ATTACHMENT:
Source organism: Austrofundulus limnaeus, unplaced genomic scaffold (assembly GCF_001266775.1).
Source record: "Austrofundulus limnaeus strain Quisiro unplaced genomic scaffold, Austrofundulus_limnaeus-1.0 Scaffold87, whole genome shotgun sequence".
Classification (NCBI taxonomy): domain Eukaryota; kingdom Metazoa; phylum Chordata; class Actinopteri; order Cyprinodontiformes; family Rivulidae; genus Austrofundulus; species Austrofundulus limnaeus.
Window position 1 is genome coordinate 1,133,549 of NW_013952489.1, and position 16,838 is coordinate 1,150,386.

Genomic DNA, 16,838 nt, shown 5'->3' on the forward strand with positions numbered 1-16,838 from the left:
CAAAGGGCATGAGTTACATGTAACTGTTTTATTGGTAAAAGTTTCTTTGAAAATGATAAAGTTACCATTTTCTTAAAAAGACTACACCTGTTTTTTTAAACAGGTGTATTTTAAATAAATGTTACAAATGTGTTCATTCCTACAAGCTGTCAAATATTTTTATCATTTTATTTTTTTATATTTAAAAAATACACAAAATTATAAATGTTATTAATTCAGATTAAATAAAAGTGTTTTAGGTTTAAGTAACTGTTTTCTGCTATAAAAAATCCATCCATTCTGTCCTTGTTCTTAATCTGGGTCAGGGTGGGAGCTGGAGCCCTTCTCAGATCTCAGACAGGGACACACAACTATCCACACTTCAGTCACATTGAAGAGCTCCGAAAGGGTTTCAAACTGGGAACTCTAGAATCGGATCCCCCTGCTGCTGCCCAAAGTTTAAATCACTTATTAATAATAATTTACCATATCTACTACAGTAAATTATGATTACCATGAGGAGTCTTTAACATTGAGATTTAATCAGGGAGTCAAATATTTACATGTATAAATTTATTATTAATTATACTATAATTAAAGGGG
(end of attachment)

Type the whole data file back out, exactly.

Source organism: Austrofundulus limnaeus, unplaced genomic scaffold (assembly GCF_001266775.1).
Source record: "Austrofundulus limnaeus strain Quisiro unplaced genomic scaffold, Austrofundulus_limnaeus-1.0 Scaffold87, whole genome shotgun sequence".
Classification (NCBI taxonomy): domain Eukaryota; kingdom Metazoa; phylum Chordata; class Actinopteri; order Cyprinodontiformes; family Rivulidae; genus Austrofundulus; species Austrofundulus limnaeus.
Window position 1 is genome coordinate 1,133,549 of NW_013952489.1, and position 16,838 is coordinate 1,150,386.

Genomic DNA, 16,838 nt, shown 5'->3' on the forward strand with positions numbered 1-16,838 from the left:
CAAAGGGCATGAGTTACATGTAACTGTTTTATTGGTAAAAGTTTCTTTGAAAATGATAAAGTTACCATTTTCTTAAAAAGACTACACCTGTTTTTTTAAACAGGTGTATTTTAAATAAATGTTACAAATGTGTTCATTCCTACAAGCTGTCAAATATTTTTATCATTTTATTTTTTTATATTTAAAAAATACACAAAATTATAAATGTTATTAATTCAGATTAAATAAAAGTGTTTTAGGTTTAAGTAACTGTTTTCTGCTATAAAAAATCCATCCATTCTGTCCTTGTTCTTAATCTGGGTCAGGGTGGGAGCTGGAGCCCTTCTCAGATCTCAGACAGGGACACACAACTATCCACACTTCAGTCACATTGAAGAGCTCCGAAAGGGTTTCAAACTGGGAACTCTAGAATCGGATCCCCCTGCTGCTGCCCAAAGTTTAAATCACTTATTAATAATAATTTACCATATCTACTACAGTAAATTATGATTACCATGAGGAGTCTTTAACATTGAGATTTAATCAGGGAGTCAAATATTTACATGTATAAATTTATTATTAATTATACTATAATTAAAGGGG